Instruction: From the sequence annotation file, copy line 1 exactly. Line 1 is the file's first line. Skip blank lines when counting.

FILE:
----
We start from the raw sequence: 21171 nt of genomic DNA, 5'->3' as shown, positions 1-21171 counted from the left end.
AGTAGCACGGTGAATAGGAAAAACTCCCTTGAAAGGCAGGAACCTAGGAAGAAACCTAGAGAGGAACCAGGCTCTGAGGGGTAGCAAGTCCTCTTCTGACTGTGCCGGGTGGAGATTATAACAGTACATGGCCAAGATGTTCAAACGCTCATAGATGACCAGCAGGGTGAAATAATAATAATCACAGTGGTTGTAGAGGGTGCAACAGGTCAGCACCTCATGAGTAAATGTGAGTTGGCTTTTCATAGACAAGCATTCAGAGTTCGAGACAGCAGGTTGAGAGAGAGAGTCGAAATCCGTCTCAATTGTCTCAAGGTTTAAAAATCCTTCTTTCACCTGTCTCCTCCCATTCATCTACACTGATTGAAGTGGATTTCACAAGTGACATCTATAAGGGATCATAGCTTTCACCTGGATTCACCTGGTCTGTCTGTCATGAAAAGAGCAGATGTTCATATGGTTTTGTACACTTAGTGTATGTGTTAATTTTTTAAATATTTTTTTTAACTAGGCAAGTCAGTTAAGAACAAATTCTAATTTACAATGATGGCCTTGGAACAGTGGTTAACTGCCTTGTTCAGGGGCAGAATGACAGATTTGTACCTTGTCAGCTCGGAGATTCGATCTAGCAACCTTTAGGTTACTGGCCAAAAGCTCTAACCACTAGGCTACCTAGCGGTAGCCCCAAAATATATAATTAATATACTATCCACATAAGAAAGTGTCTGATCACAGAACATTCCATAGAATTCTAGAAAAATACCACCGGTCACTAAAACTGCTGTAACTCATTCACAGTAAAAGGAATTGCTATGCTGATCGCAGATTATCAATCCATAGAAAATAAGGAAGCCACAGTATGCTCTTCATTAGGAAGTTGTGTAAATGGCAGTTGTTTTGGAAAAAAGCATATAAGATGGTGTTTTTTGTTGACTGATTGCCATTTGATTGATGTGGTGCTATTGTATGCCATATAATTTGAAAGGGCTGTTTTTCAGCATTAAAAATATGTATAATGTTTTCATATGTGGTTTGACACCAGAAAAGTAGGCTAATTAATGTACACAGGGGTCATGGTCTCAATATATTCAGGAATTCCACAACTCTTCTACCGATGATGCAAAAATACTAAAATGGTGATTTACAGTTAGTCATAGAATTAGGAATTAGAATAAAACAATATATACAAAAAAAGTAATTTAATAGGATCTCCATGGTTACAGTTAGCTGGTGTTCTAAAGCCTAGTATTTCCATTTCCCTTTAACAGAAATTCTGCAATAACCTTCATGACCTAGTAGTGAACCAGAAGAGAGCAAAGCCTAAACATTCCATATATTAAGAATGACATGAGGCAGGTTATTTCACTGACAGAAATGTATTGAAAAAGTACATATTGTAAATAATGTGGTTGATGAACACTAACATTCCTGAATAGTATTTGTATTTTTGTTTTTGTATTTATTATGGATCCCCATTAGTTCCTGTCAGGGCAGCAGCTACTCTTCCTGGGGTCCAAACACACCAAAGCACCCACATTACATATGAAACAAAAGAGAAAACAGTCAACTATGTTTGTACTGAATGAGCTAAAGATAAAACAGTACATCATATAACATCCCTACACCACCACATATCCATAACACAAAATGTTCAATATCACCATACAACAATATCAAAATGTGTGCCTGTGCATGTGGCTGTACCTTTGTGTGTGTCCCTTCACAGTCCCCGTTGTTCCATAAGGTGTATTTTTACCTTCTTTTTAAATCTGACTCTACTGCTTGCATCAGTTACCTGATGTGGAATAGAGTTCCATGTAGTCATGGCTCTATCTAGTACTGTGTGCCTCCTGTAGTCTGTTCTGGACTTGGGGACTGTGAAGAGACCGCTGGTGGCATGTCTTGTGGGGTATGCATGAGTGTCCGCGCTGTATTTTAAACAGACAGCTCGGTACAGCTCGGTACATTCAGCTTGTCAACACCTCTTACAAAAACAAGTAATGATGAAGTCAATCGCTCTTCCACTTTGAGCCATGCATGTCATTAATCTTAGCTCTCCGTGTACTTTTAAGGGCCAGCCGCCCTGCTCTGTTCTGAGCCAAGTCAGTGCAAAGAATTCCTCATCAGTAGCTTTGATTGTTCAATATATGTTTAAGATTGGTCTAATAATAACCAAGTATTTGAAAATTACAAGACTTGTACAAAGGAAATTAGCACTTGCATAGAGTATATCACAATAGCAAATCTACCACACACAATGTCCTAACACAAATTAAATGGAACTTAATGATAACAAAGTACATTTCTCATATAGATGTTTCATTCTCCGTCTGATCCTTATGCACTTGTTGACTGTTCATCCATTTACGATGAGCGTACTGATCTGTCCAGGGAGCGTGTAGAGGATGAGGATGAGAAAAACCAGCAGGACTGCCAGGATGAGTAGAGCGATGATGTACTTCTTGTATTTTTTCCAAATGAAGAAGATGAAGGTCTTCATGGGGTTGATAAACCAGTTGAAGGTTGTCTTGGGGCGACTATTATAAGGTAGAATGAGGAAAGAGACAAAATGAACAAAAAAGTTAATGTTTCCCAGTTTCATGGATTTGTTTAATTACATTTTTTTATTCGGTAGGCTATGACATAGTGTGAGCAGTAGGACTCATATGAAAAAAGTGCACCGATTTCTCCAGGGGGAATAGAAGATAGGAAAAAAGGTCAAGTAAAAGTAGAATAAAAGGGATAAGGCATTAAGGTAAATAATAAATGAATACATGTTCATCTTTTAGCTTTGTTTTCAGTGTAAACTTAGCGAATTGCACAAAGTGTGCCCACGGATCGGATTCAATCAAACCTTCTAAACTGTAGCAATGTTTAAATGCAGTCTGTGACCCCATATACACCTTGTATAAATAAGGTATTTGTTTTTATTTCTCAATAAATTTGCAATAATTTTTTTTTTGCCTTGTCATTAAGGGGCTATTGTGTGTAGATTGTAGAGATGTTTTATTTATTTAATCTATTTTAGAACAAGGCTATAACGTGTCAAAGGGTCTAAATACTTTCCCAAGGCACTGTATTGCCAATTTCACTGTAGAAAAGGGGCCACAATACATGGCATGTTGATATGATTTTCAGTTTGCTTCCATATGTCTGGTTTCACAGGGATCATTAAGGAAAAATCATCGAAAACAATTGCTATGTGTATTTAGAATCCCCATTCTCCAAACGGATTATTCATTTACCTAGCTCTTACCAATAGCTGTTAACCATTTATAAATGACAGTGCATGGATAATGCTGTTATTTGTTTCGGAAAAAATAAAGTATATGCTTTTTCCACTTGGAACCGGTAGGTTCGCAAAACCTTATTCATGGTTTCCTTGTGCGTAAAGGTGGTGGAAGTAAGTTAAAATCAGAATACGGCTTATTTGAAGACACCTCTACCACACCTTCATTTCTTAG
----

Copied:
We start from the raw sequence: 21171 nt of genomic DNA, 5'->3' as shown, positions 1-21171 counted from the left end.